It is our mission to provide the most engaging and effective Outdoor Behavioral Healthcare treatment program for adolescents. Change happens when one feels safe, inspired, and confident to make one’s life their own. We believe it’s our responsibility to create this environment while empowering our clients through open and honest dialogue, and concrete resources.
To make the most of the small window of time we are afforded with each student and his family, we have built a curriculum designed to afford both high impact for the present and clear diagnostic information for the future. As you click through the following modalities below (or simply scroll through them in turn), please understand that each piece serves as a different way to approach the same end: helping our boys a) understand their role in their life and b) develop the skills to make real change happen.
Each element of this program is designed to cast a wide net in order to help each student engage in the way that best fits his individual needs and experience. For example, with therapist guidance to individualize the experience, some boys will only touch upon the 7 challenges whereas for others it will serve as a centerpiece to their experience.
Don’t hesitate to call us to talk specifically about your son and how these interventions might best fit his needs.
What is Outdoor Behavioral Healthcare?
Outdoor Behavioral Healthcare (OBH), also referred to as wilderness therapy or adventure therapy, is often an alternative treatment approach for adolescents with co-occurring mental health conditions. A key feature of OBH is “the prescriptive use of wilderness experiences by licensed mental health professionals to meet the therapeutic needs of clients”.1
The main components of OBH include:
- Extended backcountry travel and wilderness living experiences
- Active and direct use of clients’ participation and responsibility
- Continual group living and regular formal group therapy sessions to foster teamwork and social interactions
- Individual therapy sessions, supported by the inclusion of family therapy
- Adventure experiences utilized to enhance treatment by fostering the development of eustress (ie, the positive use of stress) as a beneficial element in the therapeutic experience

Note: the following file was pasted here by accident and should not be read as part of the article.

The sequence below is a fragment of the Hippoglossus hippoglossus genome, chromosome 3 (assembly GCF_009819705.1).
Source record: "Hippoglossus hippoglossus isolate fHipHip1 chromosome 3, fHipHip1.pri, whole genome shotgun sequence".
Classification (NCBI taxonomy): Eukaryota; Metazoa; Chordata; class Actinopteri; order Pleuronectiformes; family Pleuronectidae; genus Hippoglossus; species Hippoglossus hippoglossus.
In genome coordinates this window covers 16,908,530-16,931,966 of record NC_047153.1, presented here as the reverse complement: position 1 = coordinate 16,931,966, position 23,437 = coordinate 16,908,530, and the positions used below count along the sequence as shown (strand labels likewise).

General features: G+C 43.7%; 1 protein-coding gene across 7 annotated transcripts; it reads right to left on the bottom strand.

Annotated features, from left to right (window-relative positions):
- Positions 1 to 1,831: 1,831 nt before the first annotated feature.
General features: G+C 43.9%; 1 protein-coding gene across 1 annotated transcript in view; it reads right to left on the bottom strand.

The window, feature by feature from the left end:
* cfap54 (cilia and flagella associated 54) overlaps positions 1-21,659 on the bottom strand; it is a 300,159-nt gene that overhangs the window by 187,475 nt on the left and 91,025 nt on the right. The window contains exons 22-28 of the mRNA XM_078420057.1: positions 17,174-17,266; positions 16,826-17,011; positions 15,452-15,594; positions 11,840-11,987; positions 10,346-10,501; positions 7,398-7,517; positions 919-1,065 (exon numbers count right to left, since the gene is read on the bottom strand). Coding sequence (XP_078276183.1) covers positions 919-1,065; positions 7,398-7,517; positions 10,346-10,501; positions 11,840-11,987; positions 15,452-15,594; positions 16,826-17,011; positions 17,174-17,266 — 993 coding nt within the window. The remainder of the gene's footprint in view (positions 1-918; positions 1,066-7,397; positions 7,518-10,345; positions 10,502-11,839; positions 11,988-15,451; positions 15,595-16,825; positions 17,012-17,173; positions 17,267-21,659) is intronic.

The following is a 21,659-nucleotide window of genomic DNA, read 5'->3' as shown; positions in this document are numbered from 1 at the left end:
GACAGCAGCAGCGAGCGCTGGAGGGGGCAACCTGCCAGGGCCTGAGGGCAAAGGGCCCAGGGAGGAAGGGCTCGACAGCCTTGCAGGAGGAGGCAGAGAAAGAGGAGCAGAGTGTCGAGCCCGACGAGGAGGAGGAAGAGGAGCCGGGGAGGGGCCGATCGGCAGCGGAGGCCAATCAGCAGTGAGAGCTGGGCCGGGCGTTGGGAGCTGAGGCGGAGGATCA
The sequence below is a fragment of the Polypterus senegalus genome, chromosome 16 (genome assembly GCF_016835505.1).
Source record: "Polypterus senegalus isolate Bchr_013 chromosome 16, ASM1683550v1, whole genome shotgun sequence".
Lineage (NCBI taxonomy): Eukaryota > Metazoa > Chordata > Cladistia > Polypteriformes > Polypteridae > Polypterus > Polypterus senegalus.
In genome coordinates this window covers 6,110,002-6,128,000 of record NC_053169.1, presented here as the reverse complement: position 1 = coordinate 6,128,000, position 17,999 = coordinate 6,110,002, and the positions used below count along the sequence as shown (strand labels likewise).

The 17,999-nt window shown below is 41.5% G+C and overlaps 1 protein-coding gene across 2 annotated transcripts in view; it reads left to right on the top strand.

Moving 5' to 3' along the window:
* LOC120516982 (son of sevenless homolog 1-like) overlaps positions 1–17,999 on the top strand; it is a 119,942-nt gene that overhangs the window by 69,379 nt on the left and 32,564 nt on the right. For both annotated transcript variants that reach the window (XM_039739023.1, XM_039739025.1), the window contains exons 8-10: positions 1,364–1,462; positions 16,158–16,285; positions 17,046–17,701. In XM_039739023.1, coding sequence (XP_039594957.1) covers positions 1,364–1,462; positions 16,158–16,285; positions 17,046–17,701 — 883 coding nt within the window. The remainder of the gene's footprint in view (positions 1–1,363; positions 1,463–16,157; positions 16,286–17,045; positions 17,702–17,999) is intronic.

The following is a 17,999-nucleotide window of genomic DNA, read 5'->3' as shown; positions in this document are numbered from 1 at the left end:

- The use of nature in reality as a metaphor within the therapeutic process and
- A strong ethic of care and support throughout the therapeutic experience.1
Outdoor Behavioral Healthcare has been shown to be a more successful mental health intervention than “treatment as usual”, such as outpatient services. One study comparing OBH with treatment as usual found treatment gains from one-year post treatment were three times larger in the OBH group.2
Dialectical Behavioral Therapy
Dialectical Behavioral Therapy, or DBT, is a powerful multi-modal treatment approach that Elements uses to address the extreme emotional intensity and dysregulation that many of our students struggle with. It’s this intense emotionality that often leads to angry, destructive or counterproductive behaviors. DBT emphasizes personal responsibility and helps our students examine how they deal with conflict and negative feelings. The goals of our DBT program include identifying maladaptive coping patterns and providing students with adaptive coping strategies to promote healthier behaviors and psychological well-being.
DBT combines the basic strategies of cognitive-behavioral therapy with mindfulness practices. DBT calls on students to accept current reality while maintaining a strong and conscious commitment to change. DBT has also been modified so that it can be used with other difficulties such as substance use, self-harm and anger management. DBT targets the issues that cause distress and teaches skills to deal with them without having to resort to self-defeating behaviors. It does so in a structured framework that helps us understand that, on the one hand, we are doing the best we can and, on the other hand, even though we can and need to learn better ways of dealing with challenges.
Specific DBT foci include:
- Mindfulness: Focusing the mind, directing attention and understanding how you feel.
- Emotional Regulation: Reducing emotional intensity that can lead to impulsivity and destructive behaviors.
- Distress Tolerance: Reducing impulsivity and managing personal crises.
- Interpersonal Effectiveness: Keeping relationships steady, getting what is needed and maintaining your self-respect.
- Gass, M. (Ed.). (2014). Manual of Accreditation Standards for Outdoor Behavioral Healthcare Programs. AEE.
- DeMille, S., Tucker, A. R., Gass, M. A., Javorski, S., VanKanegan, C., Talbot, B., & Karoff, M. (2018). The effectiveness of outdoor behavioral healthcare with struggling adolescents: A comparison group study a contribution for the special issue: Social innovation in child and youth services. Children and Youth Services Review, 88, 241–248. https://doi.org/10.1016/j.childyouth.2018.03.015
- Bowen, Daniel & Neill, James. (2013). A Meta-Analysis of Adventure Therapy Outcomes and Moderators. The Open Psychology Journal. 6. 10.2174/1874350120130802001.
- Neill, J. T. (2003). Reviewing and benchmarking adventure therapy outcomes: Applications of meta-analysis. J Exp Educ 2003; 25(3): 316-21.